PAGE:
Giving the gift of reading in more ways than one
Richard's reading ability was a mystery to me. While most of his seventh-grade peers were self-motivated, eclectic readers who read a range of contemporary and classic books, Richard's independent reading choices were narrow and unsophisticated. Rarely prepared for class, he drifted from book to book, discarding most titles within days, if not minutes.
He had few friends and little ambition. During book talks and conferences, he either tuned out or turned silly, disrupting the class and irritating most of his peers. His reading progress was so fractured, I couldn't assess his independent reading comprehension, much less give him any valid grades. His records painted a picture of a child who'd never reached his potential because he'd been bounced from school to school.
I suspected that beneath Richard's fragile veneer was a boy who could read and learn much better than he was willing to let on, but I wasn't sure.
I met with his mother, a recent widow with too many kids and too few resources. "I know he's supposed to be reading at night," she said, "but he has to watch all the little ones until I get home, and then he sleeps on the couch and my boyfriend watches TV real late, so Richard doesn't have much quiet time to himself."
Life had thrown Richard enough curves, so while I urged him to sample books that could offer him meaningful literary experiences, I didn't chastise him for not doing his reading homework. In class, I often allowed him to flip through his No. 1 literary choice: the comic strip "Calvin and Hobbes."
Yet I didn't give up on him. I tried to draw him into reading discussions; I offered him alternate assignments; I paired him up with avid readers; and I kept my eyes out for any book that might capture his interest and imagination.
One day he appeared at my desk with "Wizard's First Rule," a medieval fantasy several classmates had read and discussed enthusiastically. Animated and engaged, he described the book's warriors and wizardry and wonder, the power of the "Sword of Truth," and the protagonist's quest to keep three kingdoms from plunging into a time of evil.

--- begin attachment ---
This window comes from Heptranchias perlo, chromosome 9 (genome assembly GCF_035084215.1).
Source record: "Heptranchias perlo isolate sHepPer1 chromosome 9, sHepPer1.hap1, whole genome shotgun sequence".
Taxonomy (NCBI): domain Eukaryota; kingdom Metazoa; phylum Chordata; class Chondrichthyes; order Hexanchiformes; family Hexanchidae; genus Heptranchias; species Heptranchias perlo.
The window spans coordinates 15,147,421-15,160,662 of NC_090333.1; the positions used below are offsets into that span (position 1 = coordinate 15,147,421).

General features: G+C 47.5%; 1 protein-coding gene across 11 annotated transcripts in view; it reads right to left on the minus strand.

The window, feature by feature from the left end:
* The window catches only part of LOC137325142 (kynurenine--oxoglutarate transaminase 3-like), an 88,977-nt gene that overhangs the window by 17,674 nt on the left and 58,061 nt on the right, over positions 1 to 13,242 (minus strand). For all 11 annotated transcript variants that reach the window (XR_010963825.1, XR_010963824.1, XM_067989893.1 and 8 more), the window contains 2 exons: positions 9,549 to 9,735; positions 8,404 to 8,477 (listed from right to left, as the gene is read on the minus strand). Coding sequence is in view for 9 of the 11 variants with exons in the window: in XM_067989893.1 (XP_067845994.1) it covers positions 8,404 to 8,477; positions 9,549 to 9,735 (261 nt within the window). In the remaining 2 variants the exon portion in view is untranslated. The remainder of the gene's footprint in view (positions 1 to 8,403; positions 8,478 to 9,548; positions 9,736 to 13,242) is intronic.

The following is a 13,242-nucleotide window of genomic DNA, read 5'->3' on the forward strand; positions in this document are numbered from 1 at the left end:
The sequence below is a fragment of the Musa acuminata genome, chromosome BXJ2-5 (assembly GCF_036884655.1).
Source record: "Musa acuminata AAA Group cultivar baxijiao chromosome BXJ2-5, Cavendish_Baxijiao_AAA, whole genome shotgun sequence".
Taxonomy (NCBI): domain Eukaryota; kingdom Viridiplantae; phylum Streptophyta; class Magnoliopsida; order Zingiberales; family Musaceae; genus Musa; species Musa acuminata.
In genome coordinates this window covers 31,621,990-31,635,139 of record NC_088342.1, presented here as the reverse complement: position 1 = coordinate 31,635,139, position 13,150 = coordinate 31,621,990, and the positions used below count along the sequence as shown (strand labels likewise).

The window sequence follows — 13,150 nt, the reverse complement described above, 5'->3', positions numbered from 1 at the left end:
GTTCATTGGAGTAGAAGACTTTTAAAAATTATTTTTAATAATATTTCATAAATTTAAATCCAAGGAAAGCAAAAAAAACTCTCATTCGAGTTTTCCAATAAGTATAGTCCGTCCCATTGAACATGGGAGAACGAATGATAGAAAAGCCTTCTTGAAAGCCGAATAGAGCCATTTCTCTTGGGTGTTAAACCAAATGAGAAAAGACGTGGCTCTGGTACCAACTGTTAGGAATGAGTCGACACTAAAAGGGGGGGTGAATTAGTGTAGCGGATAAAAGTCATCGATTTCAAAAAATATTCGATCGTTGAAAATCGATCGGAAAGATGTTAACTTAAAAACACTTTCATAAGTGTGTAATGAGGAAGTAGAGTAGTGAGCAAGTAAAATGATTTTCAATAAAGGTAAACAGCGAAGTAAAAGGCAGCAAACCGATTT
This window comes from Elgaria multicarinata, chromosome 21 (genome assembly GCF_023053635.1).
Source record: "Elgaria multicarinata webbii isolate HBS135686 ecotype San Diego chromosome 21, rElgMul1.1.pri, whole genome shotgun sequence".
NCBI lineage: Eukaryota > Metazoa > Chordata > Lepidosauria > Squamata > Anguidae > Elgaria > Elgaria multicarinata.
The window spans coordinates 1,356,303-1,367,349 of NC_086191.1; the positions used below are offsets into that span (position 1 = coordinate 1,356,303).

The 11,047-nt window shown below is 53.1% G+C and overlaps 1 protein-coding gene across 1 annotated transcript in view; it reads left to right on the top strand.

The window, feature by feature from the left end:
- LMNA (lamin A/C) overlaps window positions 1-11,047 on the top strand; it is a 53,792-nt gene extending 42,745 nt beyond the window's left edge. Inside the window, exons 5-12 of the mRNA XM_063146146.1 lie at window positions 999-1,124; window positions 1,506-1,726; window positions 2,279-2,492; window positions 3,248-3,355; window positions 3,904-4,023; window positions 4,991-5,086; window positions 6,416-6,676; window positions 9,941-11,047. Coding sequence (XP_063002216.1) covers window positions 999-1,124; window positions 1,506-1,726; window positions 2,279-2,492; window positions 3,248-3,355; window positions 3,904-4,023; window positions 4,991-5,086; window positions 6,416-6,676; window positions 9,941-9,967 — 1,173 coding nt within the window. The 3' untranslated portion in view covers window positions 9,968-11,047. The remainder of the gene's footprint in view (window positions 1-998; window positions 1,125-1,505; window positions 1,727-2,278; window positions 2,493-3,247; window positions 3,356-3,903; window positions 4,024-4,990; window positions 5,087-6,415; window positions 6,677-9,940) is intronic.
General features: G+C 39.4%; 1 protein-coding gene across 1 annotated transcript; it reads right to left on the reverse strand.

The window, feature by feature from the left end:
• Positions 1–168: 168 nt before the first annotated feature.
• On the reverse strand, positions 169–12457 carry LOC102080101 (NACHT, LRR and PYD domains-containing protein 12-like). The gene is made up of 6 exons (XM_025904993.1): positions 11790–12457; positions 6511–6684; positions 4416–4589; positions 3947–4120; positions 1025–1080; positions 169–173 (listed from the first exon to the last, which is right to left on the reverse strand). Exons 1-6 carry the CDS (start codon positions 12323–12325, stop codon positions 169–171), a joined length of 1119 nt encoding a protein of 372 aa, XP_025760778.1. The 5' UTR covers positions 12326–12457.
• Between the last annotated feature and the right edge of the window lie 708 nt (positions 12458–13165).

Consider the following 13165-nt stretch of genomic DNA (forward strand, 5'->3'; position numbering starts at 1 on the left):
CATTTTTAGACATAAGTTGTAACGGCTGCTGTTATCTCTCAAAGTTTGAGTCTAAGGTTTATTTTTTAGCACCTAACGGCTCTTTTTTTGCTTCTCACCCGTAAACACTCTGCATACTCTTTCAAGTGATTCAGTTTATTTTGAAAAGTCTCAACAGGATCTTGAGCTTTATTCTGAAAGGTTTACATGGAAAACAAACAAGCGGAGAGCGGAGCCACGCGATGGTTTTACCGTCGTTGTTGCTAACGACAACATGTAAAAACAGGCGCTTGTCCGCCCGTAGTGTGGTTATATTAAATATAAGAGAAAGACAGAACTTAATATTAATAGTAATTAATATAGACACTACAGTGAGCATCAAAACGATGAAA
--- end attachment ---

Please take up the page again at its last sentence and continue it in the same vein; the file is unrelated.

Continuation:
Richard had finally connected with a book, and an 848-page epic at that. During silent reading time, he actually sat silently and read.
He managed to write about his reading with clarity and purpose. During class discussions, he listened and took part.
As he was finding meaning and joy in a book, he was also finding his way with his peers.
Then one day he came to class emptyhanded.
"Still reading 'Wizard's First Rule?' " I asked.
"It was my cousin's book and he wanted it back."
"If I can get you your own copy, would you keep reading it?"
It seemed a simple request: $8 for a book for a needy child. But my principal informed me the book account was depleted. "Besides," she added, "that money wasn't earmarked for purchasing student gifts."
"Something's wrong when so little could mean so much," I countered.
She relented and the next day, Richard, who'd never had his own library card, and very likely had never set foot in a bookstore, finally got a book of his own.
A while later, Richard's family suddenly left town. I'd like to think that he finished his book. I'd like to think that he tucked it away for safekeeping and that a caring adult finagled a way to get him another. And I'd like to think that late at night, as his siblings sleep and his mother's boyfriend channel surfs, Richard is in a room of his own, and he is reading.
*Lynn Bonsey has been certified by the National Board for Professional Teaching Standards in Southfield, Mich.